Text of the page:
Girish Gupta

HOME

PHOTOS

VENEZUELA ECON

ONLINE

Twitter
Instagram
Facebook
LinkedIn
AngelList
Keybase
GitHub
IFTTT

BY COUNTRY

Afghanistan
Brazil
Colombia
Cuba
Ecuador
Egypt
Guyana
Iraq
Jordan
Lebanon
Mexico
United Kingdom
Venezuela

BY MEDIUM

Text
Photo
Radio
TV/Video

BY PUBLISHER

Al Jazeera
BBC
BuzzFeed
CBC
Christian Science Monitor
CNN
Daily Mail
Data Driven Journalism (EJC)
Datum
Ecologist
Economist Intelligence Unit
Emerging Markets
Financial Times
Foreign Policy
France 24
Fusion
GlobalPost
Guardian
Independent
La Prensa (Panama)
LatinFinance
Mancunion
Monocle
National (Abu Dhabi)
New Internationalist
New Statesman
New York Times
New Yorker
NPR
PBS
PRI
Radio France Internationale
Reuters
RTE
Sky News
Sun
Sunday Times
Telegraph
TIME
Times of London
USA Today
Vice
WLRN

ABOUT

About
CV
Contact (PGP Key)


Afghans believe country headed in wrong direction, but optimism rising slightly - survey
Nov. 14, 2017 — Kabul, Afghanistan

More than 60 percent of Afghans still believe the country is headed in the wrong direction, but signs of better governance and rebuilding has slightly lifted the national mood, according to a survey by the Asia Foundation.

Just over half of the 10,000 people surveyed said they had confidence in President Ashraf Ghani’s government, which has struggled to establish security in the face of a growing Taliban insurgency. Last year, just under half of Afghans said they had confidence in Ghani.

However, nearly 39 percent of those surveyed said they would be willing to leave if they had the opportunity, the second highest figure in the survey’s more than decade-long history.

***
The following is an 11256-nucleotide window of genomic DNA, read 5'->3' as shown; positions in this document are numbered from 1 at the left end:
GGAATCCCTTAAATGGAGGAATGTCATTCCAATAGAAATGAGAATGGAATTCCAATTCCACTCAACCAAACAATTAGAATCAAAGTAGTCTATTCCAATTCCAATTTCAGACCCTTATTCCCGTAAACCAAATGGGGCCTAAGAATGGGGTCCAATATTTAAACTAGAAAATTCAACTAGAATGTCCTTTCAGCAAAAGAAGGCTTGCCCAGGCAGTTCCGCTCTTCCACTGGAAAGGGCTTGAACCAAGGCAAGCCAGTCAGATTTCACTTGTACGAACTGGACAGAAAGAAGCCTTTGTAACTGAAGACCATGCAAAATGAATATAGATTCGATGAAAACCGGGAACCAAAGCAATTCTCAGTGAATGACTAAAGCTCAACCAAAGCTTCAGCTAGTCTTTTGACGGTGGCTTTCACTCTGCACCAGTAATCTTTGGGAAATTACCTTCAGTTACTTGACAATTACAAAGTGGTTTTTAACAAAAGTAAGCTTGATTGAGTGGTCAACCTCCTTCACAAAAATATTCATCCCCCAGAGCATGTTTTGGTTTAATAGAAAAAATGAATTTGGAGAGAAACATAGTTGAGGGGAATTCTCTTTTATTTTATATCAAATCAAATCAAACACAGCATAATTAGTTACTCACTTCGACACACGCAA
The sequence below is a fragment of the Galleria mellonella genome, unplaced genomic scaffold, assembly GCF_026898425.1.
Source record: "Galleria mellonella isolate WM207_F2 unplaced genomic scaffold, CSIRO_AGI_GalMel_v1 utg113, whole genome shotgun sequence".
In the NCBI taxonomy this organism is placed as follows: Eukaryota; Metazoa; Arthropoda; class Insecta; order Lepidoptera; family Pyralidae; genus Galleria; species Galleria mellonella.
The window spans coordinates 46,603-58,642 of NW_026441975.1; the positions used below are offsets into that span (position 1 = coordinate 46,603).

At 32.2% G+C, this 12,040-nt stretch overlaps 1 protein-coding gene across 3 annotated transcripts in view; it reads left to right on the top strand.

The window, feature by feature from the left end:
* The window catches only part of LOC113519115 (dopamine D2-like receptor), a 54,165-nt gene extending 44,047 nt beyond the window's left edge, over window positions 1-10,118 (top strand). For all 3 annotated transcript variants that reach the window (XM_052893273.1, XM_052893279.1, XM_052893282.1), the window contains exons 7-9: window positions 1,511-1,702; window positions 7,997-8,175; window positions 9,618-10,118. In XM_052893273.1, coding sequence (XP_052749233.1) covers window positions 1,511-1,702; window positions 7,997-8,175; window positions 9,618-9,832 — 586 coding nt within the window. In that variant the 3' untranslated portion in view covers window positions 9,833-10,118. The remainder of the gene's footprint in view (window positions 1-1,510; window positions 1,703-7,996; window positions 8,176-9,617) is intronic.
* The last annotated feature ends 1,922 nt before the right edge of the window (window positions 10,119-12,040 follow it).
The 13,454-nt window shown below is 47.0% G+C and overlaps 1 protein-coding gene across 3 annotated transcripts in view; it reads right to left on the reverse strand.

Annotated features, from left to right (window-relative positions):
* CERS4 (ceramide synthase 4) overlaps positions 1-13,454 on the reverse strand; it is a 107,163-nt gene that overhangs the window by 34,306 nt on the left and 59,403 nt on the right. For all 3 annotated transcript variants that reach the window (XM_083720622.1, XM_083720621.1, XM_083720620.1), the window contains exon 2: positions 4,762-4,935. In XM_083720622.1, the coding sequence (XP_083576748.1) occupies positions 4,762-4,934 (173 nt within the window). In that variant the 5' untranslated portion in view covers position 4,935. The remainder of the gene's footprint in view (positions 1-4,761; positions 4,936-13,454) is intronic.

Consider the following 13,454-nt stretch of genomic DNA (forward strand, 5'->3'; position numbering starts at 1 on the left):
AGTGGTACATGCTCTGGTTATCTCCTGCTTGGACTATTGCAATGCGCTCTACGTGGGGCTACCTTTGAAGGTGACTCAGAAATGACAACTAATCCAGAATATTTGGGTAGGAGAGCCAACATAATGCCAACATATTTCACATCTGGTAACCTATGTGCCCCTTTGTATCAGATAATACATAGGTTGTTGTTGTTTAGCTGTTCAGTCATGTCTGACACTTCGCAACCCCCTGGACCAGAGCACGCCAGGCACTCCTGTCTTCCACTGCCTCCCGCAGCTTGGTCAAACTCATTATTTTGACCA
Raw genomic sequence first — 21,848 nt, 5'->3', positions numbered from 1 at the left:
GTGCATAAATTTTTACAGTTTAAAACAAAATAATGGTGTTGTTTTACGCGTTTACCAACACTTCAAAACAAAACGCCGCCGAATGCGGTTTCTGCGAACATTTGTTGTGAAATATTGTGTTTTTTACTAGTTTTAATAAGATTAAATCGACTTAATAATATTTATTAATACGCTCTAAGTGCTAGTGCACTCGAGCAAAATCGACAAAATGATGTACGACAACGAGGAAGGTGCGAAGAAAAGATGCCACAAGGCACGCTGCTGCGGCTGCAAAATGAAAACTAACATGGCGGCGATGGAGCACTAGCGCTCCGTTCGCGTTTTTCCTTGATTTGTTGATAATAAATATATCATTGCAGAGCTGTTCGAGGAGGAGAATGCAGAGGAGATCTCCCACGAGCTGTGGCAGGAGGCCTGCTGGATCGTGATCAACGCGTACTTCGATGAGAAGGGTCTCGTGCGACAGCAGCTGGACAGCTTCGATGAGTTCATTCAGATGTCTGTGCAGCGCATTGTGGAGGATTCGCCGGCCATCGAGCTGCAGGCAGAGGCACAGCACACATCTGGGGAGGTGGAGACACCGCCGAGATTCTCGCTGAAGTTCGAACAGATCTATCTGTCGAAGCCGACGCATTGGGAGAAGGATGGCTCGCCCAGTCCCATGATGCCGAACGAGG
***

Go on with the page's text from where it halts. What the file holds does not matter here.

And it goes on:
The main reason was increased security concerns. More than 70 percent of Afghans fear for their personal safety.

Attacks are up across the country. In May, more than 150 people were killed by a blast in Kabul’s diplomatic zone - one of the deadliest since the Taliban’s ouster in 2001.

On the day the survey was released, more than 20 policemen were killed in fighting with Taliban insurgents in the southern province of Kandahar.

The survey which was conducted in all 34 provinces of Afghanistan in July, primarily in rural households, pointed to a mixed picture, with steady gains in education and health over the past decade and a half matched by continuing concern over corruption, unemployment and security.

Around a third of Afghans, or 33 percent, believe the country was heading in a positive direction, up slightly from 29.3 percent last year to buck a years-long declining trend.

“After a historic decline in 2016, confidence in public institutions has slightly improved; growing confidence in the Afghan National Security Forces stabilised in 2017,” Abdullah Ahmadzai, Asia Foundation’s country representative in Afghanistan said in a statement.

The increase in optimism applied across ethnic groups except Uzbeks, who make an important minority in Pashtun- and Tajik-dominated Afghanistan.

While there was a slight rise in positive sentiment, it was down significantly from a peak in 2013 before the withdrawal of most foreign forces. Back then nearly 60 percent of Afghans were positive about their future.

The survey comes as the United States in August announced a boost in U.S. troops to Afghanistan, which could push optimism higher in the coming months.

Filed from
Kabul, Afghanistan






More...

U.S. strikes on Taliban opium labs won't work, say Afghan farmers
Nov. 23, 2017


Afghanistan's economy slowly on rise, to grow 2.6 percent this year - World Bank
Nov. 21, 2017


U.S., Afghan forces strike opium factories to curb Taliban funds
Nov. 20, 2017


Afghans believe country headed in wrong direction, but optimism rising slightly - survey
Nov. 14, 2017








© Girish Gupta